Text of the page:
eCite Digital Repository

Theoretical investigation on the combined and cascade CO2/R134a heat pump systems for space heating

Citation

Song, Y and Li, D and Cao, F and Wang, X, Theoretical investigation on the combined and cascade CO2/R134a heat pump systems for space heating, Applied Thermal Engineering, 124 pp. 1457-1470. ISSN 1359-4311 (2017) [Refereed Article]

Copyright Statement

Copyright 2017 Elsevier Ltd.

DOI: doi:10.1016/j.applthermaleng.2017.06.014

Abstract

In this study, comparison between combined and cascade CO2/R134a heat pump systems were investigated theoretically. The characteristics of the R134a and CO2 cycles in both combined and cascade systems were studied under different working conditions. The evaporation temperature in the R134a cycle and the discharge pressure in the CO2 cycle were first evaluated in the combined and cascade systems. Results showed that the change of the R134a evaporation temperature in the cascade system was much larger than that in the combined system as the hot water supply temperature increased from 55 to 75 C. The CO2 discharge pressures in the cascade system were much lower than those in the combined system under all working conditions. The heating capacity in the two cycles was then examined in the two systems. The results showed that the CO2 cycle played the major role in the combined system while the R134a cycle played the major role in the cascade system. The system COP comparison showed that the cascade system performed better under relatively low ambient and hot water supply temperatures whilst the combined system performed better under high hot water supply temperatures. The compressor displacement ratio comparison results showed that the combined system would be much more environmentally friendly in comparison to the cascade system.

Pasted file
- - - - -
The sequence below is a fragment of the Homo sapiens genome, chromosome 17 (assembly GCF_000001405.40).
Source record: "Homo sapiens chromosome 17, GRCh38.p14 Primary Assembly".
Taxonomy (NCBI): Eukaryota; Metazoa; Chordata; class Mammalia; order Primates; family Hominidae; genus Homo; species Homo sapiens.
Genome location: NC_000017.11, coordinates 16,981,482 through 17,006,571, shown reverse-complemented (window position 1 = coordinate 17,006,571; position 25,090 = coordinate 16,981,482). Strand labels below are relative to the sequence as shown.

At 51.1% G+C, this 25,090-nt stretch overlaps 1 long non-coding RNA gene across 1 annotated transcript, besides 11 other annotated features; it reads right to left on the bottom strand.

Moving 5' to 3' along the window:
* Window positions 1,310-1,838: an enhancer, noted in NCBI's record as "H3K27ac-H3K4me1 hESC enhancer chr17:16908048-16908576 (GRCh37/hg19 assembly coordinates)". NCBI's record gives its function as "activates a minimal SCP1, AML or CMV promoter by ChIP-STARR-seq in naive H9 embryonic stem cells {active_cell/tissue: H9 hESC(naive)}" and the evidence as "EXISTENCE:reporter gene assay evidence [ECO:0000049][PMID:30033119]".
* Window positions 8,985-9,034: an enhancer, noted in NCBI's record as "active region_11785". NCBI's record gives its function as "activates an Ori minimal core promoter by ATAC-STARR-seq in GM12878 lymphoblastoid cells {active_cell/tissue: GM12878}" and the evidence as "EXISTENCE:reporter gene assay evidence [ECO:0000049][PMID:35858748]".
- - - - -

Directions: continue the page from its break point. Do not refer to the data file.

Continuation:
Item Details

Item Type:Refereed Article
Keywords:transcritical CO2 cycle, cascade heat pump, combined heat pump, space heating, performance
Research Division:Engineering
Research Group:Mechanical Engineering
Research Field:Energy Generation, Conversion and Storage Engineering
Objective Division:Energy
Objective Group:Energy Conservation and Efficiency
Objective Field:Residential Energy Conservation and Efficiency
Author:Wang, X (Associate Professor Xiaolin Wang)
ID Code:118725
Year Published:2017
Web of Science® Times Cited:2
Deposited By:Engineering
Deposited On:2017-07-18
Last Modified:2018-06-15
Downloads:0

Repository Staff Only: item control page